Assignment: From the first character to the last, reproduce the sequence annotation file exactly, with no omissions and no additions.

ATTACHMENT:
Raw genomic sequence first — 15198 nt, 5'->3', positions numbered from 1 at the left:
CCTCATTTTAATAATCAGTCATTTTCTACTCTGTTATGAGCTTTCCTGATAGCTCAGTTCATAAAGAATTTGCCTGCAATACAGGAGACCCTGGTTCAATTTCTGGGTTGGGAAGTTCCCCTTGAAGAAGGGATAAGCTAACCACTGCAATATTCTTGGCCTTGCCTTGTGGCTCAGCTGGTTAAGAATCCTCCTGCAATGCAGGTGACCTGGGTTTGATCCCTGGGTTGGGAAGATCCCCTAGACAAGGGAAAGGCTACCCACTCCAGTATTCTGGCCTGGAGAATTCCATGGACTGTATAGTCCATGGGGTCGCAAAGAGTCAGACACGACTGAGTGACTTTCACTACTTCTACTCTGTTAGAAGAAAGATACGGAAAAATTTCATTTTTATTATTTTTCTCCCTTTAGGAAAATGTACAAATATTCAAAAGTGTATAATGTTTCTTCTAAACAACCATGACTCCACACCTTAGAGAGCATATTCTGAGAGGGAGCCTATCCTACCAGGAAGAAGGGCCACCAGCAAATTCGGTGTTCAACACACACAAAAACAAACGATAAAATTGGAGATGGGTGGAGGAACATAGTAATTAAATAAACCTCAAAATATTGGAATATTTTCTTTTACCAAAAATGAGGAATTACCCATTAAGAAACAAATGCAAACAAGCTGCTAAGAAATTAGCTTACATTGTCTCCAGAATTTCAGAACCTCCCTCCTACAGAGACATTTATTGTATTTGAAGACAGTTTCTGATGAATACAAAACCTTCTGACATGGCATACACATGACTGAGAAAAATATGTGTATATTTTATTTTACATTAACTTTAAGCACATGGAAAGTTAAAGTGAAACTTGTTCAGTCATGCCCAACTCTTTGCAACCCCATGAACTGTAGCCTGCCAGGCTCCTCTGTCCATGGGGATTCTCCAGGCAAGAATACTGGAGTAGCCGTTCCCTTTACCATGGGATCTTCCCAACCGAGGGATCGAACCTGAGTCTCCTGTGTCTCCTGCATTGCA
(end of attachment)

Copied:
Raw genomic sequence first — 15198 nt, 5'->3', positions numbered from 1 at the left:
CCTCATTTTAATAATCAGTCATTTTCTACTCTGTTATGAGCTTTCCTGATAGCTCAGTTCATAAAGAATTTGCCTGCAATACAGGAGACCCTGGTTCAATTTCTGGGTTGGGAAGTTCCCCTTGAAGAAGGGATAAGCTAACCACTGCAATATTCTTGGCCTTGCCTTGTGGCTCAGCTGGTTAAGAATCCTCCTGCAATGCAGGTGACCTGGGTTTGATCCCTGGGTTGGGAAGATCCCCTAGACAAGGGAAAGGCTACCCACTCCAGTATTCTGGCCTGGAGAATTCCATGGACTGTATAGTCCATGGGGTCGCAAAGAGTCAGACACGACTGAGTGACTTTCACTACTTCTACTCTGTTAGAAGAAAGATACGGAAAAATTTCATTTTTATTATTTTTCTCCCTTTAGGAAAATGTACAAATATTCAAAAGTGTATAATGTTTCTTCTAAACAACCATGACTCCACACCTTAGAGAGCATATTCTGAGAGGGAGCCTATCCTACCAGGAAGAAGGGCCACCAGCAAATTCGGTGTTCAACACACACAAAAACAAACGATAAAATTGGAGATGGGTGGAGGAACATAGTAATTAAATAAACCTCAAAATATTGGAATATTTTCTTTTACCAAAAATGAGGAATTACCCATTAAGAAACAAATGCAAACAAGCTGCTAAGAAATTAGCTTACATTGTCTCCAGAATTTCAGAACCTCCCTCCTACAGAGACATTTATTGTATTTGAAGACAGTTTCTGATGAATACAAAACCTTCTGACATGGCATACACATGACTGAGAAAAATATGTGTATATTTTATTTTACATTAACTTTAAGCACATGGAAAGTTAAAGTGAAACTTGTTCAGTCATGCCCAACTCTTTGCAACCCCATGAACTGTAGCCTGCCAGGCTCCTCTGTCCATGGGGATTCTCCAGGCAAGAATACTGGAGTAGCCGTTCCCTTTACCATGGGATCTTCCCAACCGAGGGATCGAACCTGAGTCTCCTGTGTCTCCTGCATTGCA